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May 10, 1869: The Final 'Golden Spike' Transforms the American Economy

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The United States was growing fast and furious. California gold and the growth of western states and territories made the need for easy access to the west an urgent national issue. The idea of a connected railroad grew as the Civil War wound down and resources freed up. 

And so the First Transcontinental Railroad was conceived. The rail line was built by three private companies over public lands provided by extensive U.S. land grants. Many of the civil engineers and surveyors had been employed during the American Civil War for the U.S. Military Railroad. Most workers were paid $30 per month and given food and lodging. 

The First Transcontinental Railroad (known originally as the "Pacific Railroad" and later as the "Overland Route") was a 1,912-mile continuous railroad line constructed between 1863 and 1869 that connected the existing eastern U.S. rail network at Council Bluffs, Iowa with the Pacific coast at the Oakland Long Wharf on San Francisco Bay.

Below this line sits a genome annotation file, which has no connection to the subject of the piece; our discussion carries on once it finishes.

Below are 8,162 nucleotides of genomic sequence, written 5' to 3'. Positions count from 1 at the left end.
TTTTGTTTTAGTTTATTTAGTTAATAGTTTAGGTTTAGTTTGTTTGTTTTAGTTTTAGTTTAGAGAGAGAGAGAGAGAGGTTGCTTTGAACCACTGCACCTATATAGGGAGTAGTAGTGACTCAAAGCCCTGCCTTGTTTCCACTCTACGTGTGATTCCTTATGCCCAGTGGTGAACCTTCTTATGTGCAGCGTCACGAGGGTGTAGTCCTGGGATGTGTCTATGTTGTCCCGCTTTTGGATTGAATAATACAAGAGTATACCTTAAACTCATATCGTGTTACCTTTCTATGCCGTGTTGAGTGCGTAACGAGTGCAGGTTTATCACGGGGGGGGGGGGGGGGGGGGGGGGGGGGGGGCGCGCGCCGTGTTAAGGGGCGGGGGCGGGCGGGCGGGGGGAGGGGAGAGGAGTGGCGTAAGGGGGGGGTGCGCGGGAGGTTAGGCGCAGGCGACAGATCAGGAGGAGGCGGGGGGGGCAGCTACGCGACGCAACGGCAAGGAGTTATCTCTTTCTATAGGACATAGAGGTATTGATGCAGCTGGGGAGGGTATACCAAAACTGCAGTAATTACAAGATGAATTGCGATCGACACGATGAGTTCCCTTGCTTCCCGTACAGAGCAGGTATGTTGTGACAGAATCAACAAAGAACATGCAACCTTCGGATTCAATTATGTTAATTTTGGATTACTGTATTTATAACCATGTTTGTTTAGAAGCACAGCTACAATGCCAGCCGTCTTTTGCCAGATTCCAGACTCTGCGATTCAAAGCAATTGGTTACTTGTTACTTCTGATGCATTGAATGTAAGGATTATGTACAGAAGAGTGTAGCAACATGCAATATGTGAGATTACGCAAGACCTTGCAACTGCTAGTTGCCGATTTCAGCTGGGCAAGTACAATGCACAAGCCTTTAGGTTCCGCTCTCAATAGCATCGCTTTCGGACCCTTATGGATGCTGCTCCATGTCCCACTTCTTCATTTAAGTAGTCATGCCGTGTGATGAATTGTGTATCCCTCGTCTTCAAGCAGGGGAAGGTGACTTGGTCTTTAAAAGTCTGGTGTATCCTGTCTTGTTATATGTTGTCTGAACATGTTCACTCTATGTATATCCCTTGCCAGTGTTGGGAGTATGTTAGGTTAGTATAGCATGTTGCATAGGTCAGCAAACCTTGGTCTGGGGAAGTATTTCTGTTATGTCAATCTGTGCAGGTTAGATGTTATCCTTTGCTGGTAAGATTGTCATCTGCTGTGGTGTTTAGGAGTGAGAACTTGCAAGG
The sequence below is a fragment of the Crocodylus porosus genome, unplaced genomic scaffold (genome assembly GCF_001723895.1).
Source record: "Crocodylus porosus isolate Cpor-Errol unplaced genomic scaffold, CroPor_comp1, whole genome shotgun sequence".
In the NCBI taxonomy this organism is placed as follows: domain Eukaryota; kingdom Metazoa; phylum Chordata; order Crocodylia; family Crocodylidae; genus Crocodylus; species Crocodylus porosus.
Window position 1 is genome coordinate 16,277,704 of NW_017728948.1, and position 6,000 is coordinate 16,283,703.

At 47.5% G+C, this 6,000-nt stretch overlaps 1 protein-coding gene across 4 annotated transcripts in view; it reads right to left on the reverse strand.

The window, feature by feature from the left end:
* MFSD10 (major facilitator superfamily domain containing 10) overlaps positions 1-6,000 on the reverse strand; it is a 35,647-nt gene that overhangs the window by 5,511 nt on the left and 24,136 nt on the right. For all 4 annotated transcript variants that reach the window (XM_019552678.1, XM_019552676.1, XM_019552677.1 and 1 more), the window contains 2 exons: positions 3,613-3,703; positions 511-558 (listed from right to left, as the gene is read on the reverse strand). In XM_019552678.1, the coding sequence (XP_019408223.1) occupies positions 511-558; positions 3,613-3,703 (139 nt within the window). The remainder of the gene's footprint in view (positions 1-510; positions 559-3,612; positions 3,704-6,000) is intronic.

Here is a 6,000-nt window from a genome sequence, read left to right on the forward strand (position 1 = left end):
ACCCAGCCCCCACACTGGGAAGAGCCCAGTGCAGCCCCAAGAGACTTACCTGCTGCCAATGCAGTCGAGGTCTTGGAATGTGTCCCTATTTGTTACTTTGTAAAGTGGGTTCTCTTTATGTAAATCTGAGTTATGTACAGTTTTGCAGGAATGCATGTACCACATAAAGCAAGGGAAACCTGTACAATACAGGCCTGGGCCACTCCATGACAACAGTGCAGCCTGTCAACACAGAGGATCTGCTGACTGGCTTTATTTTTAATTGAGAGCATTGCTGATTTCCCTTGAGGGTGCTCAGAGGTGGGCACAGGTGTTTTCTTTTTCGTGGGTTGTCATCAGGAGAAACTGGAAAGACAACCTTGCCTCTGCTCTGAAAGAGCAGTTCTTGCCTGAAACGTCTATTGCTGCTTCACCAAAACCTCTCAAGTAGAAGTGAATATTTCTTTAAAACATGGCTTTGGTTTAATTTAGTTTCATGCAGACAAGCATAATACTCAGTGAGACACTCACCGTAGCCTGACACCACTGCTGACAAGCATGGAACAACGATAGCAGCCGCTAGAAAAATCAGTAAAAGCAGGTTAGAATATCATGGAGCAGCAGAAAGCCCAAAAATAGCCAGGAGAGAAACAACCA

On May 10, 1869, Central Pacific Railroad President Leland Stanford ceremonially tapped the gold "Last Spike" (often referred to as the "Golden Spike") with a silver hammer at Promontory Summit in Omaha.

Travel from coast to coast was reduced from months to just one week, revolutionizing the American West. The first transcontinental rail passengers arrived at the Pacific Railroad's original western terminus at the Alameda Terminal on September 6, 1869.

Three years after the Last Spike, the Union Pacific faced bankruptcy as details surfaced about overcharges that Crédit Mobilier had billed Union Pacific for the formal building of the railroad. The Crédit Mobilier scandal hit epic proportions in the 1872 presidential election and became the biggest scandal of the Gilded Age.

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